Workers Compensation 101

« Back to Home

5 Things You Don't Want To Do During A Custody Battle

Posted on

Custody battles are emotional from beginning to end—and it's easy to make mistakes when your heart starts leading your head.

If you're at the start of a custody battle, take this guide to heart so that you avoid some of the biggest mistakes that parents can make during this time:

1.) Don't forget what the fight is about.

If your ex is a lousy parent, the odds are good that he or she was a lousy partner as well. However, you never want to focus on how your ex failed in your relationship to the judge or guardian ad litem assigned to your case. Even if you're just trying to give an example that speaks to how inattentive or awful your ex can be, never discuss events that occurred between you (instead of those between your ex and your child). You'll end up sounding like a bitter ex with an ax to grind.

2.) Don't listen to other people's well-meaning advice.

Your friends and family may think they're being helpful by offering their own stories or advice, but you can quickly be led astray if you listen. No two custody battles are exactly alike, so never assume that what worked for—or against—someone else will do the same in your case. Your child custody attorney is the only person whose advice you should heed right now.

3.) Don't talk about the case to other people.

It's natural to want to talk about what's happening in your custody case—particularly when it's occupying most of your time. Unfortunately, you can damage your case that way. Discussing your plans with anyone but your attorney runs the risk that someone will tell your ex what to expect -- which could cost you a key advantage in court.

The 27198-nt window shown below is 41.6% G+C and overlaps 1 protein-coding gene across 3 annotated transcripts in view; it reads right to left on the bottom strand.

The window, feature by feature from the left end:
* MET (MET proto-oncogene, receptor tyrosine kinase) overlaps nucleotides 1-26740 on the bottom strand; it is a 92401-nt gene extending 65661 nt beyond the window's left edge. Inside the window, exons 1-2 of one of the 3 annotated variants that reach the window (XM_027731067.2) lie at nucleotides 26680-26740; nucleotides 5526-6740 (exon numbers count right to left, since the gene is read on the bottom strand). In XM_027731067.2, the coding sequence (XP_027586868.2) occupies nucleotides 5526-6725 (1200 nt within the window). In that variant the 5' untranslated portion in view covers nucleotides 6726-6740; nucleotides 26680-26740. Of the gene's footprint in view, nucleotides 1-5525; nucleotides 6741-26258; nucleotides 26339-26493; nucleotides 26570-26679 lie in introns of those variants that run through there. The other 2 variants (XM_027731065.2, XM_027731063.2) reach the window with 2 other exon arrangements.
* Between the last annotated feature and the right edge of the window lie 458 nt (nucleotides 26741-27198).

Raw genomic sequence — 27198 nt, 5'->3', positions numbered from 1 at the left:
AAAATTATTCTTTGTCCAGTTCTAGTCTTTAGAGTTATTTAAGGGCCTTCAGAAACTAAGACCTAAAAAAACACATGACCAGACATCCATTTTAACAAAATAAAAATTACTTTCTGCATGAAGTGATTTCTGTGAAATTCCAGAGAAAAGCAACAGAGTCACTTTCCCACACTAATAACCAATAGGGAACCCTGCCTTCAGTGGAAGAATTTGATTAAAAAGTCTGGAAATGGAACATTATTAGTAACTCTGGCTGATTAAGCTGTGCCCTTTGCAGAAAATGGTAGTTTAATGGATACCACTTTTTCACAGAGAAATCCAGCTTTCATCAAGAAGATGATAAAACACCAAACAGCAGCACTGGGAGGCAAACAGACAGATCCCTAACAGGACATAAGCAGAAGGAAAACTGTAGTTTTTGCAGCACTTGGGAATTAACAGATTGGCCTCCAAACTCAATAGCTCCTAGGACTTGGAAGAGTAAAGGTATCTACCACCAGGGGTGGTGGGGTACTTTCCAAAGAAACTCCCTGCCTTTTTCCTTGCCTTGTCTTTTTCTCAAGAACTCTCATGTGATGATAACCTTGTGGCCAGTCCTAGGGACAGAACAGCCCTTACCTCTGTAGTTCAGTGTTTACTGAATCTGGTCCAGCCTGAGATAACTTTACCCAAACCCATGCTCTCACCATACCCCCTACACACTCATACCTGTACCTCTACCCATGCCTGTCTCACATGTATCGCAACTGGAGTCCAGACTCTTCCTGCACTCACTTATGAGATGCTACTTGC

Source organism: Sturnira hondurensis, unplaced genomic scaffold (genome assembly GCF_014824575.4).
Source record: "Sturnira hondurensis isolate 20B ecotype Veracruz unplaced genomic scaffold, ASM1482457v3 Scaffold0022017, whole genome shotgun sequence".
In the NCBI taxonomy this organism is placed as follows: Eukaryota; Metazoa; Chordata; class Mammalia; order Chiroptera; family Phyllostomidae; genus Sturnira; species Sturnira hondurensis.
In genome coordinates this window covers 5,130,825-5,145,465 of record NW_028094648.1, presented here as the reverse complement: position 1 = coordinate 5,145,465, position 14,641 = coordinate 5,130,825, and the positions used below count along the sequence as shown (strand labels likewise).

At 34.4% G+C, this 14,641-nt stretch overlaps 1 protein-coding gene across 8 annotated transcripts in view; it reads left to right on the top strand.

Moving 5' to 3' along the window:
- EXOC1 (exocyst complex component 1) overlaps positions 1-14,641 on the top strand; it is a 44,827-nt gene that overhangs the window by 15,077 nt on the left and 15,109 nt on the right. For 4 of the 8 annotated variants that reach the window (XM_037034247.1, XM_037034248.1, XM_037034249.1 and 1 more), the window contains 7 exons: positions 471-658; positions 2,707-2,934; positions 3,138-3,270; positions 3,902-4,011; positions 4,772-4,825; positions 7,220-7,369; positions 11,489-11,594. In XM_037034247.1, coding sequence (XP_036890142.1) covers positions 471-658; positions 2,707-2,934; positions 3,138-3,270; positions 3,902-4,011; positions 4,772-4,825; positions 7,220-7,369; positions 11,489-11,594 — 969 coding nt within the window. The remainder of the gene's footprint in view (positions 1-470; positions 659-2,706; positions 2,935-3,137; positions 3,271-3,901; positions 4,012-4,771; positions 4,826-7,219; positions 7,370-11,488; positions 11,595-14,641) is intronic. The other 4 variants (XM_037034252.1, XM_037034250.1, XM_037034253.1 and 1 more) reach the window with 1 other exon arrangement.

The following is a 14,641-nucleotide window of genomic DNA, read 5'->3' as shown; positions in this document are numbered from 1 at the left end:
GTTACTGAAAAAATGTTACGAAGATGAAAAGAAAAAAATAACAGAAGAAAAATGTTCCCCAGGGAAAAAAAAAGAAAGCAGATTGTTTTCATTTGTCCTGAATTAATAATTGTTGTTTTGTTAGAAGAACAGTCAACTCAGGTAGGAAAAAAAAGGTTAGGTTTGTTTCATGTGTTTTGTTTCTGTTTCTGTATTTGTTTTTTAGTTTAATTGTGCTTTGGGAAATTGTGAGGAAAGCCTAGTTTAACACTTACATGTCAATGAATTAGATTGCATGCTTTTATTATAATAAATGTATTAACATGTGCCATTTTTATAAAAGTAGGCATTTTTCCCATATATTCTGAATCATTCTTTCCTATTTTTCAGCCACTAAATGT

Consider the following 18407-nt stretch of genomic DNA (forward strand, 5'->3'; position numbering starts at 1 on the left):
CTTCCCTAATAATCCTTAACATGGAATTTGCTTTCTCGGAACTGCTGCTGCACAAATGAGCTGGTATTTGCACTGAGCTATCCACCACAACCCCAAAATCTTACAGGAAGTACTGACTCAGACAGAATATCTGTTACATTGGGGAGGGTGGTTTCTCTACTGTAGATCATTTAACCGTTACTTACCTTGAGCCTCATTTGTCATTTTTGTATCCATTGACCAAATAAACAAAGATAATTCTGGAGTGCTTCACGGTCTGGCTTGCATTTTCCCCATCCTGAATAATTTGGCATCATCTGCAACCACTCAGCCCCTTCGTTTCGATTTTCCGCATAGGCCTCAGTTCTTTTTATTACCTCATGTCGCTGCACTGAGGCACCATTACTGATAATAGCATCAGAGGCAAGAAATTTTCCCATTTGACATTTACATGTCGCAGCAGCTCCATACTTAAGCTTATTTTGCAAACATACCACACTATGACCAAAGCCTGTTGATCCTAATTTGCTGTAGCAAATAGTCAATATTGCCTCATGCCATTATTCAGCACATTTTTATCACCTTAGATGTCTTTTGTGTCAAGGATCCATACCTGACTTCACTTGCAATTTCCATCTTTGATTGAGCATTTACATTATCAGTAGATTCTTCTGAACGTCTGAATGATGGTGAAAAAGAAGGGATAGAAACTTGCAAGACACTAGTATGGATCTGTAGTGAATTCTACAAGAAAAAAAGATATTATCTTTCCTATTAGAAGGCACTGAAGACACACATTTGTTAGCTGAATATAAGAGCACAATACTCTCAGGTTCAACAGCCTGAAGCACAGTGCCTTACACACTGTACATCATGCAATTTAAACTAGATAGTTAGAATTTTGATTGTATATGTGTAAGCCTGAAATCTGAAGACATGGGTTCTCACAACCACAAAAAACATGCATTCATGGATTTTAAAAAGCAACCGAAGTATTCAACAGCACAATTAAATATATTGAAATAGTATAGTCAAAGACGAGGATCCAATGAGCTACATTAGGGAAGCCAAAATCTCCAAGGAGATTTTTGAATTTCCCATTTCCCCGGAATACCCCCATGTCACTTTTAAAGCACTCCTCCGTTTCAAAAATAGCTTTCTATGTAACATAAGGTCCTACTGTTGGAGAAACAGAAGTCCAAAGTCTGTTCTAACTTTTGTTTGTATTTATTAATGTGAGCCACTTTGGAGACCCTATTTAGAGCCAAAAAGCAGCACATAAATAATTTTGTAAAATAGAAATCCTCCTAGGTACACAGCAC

4.) Don't disparage your ex in public (especially on social media).

The fact that you think your ex is a terrible parent is probably evident, so don't feel the need to reiterate that on social media or elsewhere. You need to give the appearance that you're willing to facilitate a relationship between your ex and your child if you get primary custody. Any disparaging comments about your ex can be used against you in court to show the judge that you aren't capable of doing so.

5.) Don't forget that you have to follow the rules.

There may be some temporary orders put into place during the custody battle that you don't really like. Just remember that they are temporary and follow them anyhow. Your willingness to faithfully follow the court's directives will work in your favor by showing the judge that you can be trusted to obey whatever rules are established (even if your ex can't)—and trustworthiness is important in custody cases.

Keep in mind that this battle can be a long one and constantly keep your eye on the goal. That will help you get through the daily struggle a little more easily.